‘Streatery’ up and running in Belsize village, but is it like Parisian dining?
Police called after a flashpoint
10 July, 2020 — By Tom Foot
INDEPENDENT restaurants launched a continental-style outdoor table service this weekend in a bid to recoup lost lockdown revenue and avoid “mass insolvency”.
The Belsize Village “Streatery” scheme put 45 tables down in Belsize Terrace on Saturday evening as part of a two-week trial organised by the Belsize Village Business Association (BVBA). Open from breakfast until 10pm, seven days a week, the project aims to help restaurants that have lost indoor space because of Covid-19 restrictions.
But concerns have been raised about only a brief consultation period and the “commandeering of a very nice public square” which doubles as a play space for schoolchildren in the day.
One heated exchange on Friday led to the police being called after an angry dispute about the project.
Belsize community campaigner Linda Grove said: “I am sure that most people are pleased with what has been done, but I have been contacted by mums who are upset their children can’t play in the square anymore.”
The “Streatery” is the brainchild of Bob Padron, who runs the Penrose Care Home, and set up the BVBA in 2018.
Mr Padron said that “Belsize Village is proud to be the first area of London” to open a “Streatery” – a phrase he says has roots in Parisian culture – adding he wanted to “applaud Camden Council for the support it has provided and the speed with which it has acted to get us through the red tape”.
But in a strongly worded email to Mr Padron, Tim Salmon, who has lived in Belsize Lane for 38 years, said: “I have been in and out of Paris for 60 years, was the author of the Rough Guide to Paris, I was married to a Parisian for 15 years and I have no idea what you mean by a ‘Parisian Streatery’. This is a Sunday supplement view of life that you are peddling.”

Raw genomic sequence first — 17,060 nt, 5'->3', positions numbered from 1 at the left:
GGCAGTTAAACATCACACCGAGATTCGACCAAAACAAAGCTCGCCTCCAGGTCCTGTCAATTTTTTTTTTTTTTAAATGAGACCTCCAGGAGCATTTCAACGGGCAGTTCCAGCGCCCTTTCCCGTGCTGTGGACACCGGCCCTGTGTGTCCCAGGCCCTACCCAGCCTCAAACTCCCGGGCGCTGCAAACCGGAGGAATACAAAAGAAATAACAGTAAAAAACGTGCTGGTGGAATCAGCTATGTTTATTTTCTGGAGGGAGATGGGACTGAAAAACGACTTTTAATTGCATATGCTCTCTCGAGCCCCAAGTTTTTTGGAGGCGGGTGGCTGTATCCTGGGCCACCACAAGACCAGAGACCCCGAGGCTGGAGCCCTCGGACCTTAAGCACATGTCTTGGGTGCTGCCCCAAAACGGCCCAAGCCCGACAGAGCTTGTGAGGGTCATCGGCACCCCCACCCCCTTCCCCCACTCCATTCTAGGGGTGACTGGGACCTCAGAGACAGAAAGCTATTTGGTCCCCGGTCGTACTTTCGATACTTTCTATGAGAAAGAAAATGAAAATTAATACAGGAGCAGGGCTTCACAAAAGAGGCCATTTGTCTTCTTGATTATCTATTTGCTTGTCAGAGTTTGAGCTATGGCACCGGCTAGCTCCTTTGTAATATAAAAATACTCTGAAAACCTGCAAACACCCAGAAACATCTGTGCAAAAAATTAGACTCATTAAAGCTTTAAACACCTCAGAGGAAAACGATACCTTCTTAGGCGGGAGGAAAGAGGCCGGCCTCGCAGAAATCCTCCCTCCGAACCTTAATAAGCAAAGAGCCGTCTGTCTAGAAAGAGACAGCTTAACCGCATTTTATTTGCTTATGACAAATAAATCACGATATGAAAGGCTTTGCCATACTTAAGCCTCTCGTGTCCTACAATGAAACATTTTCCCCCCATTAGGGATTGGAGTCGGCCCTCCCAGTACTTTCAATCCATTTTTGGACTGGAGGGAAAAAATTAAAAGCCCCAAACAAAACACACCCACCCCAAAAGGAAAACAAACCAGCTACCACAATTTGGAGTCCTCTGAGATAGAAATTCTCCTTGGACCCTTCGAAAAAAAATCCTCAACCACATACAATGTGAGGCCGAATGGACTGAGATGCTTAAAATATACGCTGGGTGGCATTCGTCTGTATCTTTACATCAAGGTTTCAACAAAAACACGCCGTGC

He added Belsize Village was no longer a proper community “partly in consequence of it becoming more and more expensive … and partly in consequence the gradual loss of nearly all the amenities that make a neighbourhood possible”.
The police called round for Mr Salmon on Friday after an altercation with Mr Padron as earth was being shovelled into planters. No further action was taken.
The organisers say they put several laminated posters up in restaurant windows and there were signs around the village. There were 48 email responses of which 47 were supportive and only one opposed.
Conservative leader Cllr Oliver Cooper, Hampstead Town ward, said it was important to give the project “time to adapt”, adding: “We were greatly disappointed that Camden Council didn’t fund the Belsize Village Streatery, given Camden and TfL are spending lots of money on projects residents don’t want elsewhere.”
Lib Dem Belsize ward Cllr Tom Simon said: “It is right that it has opened on a limited basis to start with as local residents and businesses do have concerns about issues such as noise and parking”.
Labour Cllr Danny Beales, on the council’s cabinet, said: “The absolute last thing residents will want to see is empty high streets of closed-up cafés and restaurants. “We must do all we can to support responsible businesses to survive this difficult period.”